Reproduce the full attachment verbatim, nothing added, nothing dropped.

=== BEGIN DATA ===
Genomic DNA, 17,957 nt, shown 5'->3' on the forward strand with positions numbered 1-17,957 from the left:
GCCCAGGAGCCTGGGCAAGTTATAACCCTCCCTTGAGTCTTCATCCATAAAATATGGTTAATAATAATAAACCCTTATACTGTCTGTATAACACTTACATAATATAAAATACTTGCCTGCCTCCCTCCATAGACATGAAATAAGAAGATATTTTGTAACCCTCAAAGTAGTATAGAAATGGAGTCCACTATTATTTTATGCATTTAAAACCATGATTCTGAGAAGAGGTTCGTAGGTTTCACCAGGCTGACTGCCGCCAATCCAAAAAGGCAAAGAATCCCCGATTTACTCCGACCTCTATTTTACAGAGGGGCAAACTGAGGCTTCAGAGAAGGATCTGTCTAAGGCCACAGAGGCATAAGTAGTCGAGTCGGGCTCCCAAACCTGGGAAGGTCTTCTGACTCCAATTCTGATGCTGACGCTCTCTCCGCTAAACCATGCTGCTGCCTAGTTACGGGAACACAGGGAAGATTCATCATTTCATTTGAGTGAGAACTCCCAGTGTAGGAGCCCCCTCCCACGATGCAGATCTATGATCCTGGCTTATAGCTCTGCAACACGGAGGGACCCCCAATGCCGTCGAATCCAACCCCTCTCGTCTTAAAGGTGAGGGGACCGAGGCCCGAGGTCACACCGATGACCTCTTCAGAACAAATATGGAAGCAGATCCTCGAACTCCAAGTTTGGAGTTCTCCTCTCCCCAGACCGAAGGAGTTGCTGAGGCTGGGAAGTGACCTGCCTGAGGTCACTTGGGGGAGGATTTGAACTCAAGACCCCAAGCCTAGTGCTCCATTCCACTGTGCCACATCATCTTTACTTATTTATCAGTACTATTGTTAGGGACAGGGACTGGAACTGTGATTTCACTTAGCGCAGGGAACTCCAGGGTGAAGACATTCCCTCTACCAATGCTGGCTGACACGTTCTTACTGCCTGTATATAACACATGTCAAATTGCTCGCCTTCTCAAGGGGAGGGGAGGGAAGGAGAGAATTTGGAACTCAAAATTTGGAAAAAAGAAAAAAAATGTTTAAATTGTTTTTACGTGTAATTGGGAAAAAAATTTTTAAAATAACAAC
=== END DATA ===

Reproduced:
Genomic DNA, 17,957 nt, shown 5'->3' on the forward strand with positions numbered 1-17,957 from the left:
GCCCAGGAGCCTGGGCAAGTTATAACCCTCCCTTGAGTCTTCATCCATAAAATATGGTTAATAATAATAAACCCTTATACTGTCTGTATAACACTTACATAATATAAAATACTTGCCTGCCTCCCTCCATAGACATGAAATAAGAAGATATTTTGTAACCCTCAAAGTAGTATAGAAATGGAGTCCACTATTATTTTATGCATTTAAAACCATGATTCTGAGAAGAGGTTCGTAGGTTTCACCAGGCTGACTGCCGCCAATCCAAAAAGGCAAAGAATCCCCGATTTACTCCGACCTCTATTTTACAGAGGGGCAAACTGAGGCTTCAGAGAAGGATCTGTCTAAGGCCACAGAGGCATAAGTAGTCGAGTCGGGCTCCCAAACCTGGGAAGGTCTTCTGACTCCAATTCTGATGCTGACGCTCTCTCCGCTAAACCATGCTGCTGCCTAGTTACGGGAACACAGGGAAGATTCATCATTTCATTTGAGTGAGAACTCCCAGTGTAGGAGCCCCCTCCCACGATGCAGATCTATGATCCTGGCTTATAGCTCTGCAACACGGAGGGACCCCCAATGCCGTCGAATCCAACCCCTCTCGTCTTAAAGGTGAGGGGACCGAGGCCCGAGGTCACACCGATGACCTCTTCAGAACAAATATGGAAGCAGATCCTCGAACTCCAAGTTTGGAGTTCTCCTCTCCCCAGACCGAAGGAGTTGCTGAGGCTGGGAAGTGACCTGCCTGAGGTCACTTGGGGGAGGATTTGAACTCAAGACCCCAAGCCTAGTGCTCCATTCCACTGTGCCACATCATCTTTACTTATTTATCAGTACTATTGTTAGGGACAGGGACTGGAACTGTGATTTCACTTAGCGCAGGGAACTCCAGGGTGAAGACATTCCCTCTACCAATGCTGGCTGACACGTTCTTACTGCCTGTATATAACACATGTCAAATTGCTCGCCTTCTCAAGGGGAGGGGAGGGAAGGAGAGAATTTGGAACTCAAAATTTGGAAAAAAGAAAAAAAATGTTTAAATTGTTTTTACGTGTAATTGGGAAAAAAATTTTTAAAATAACAAC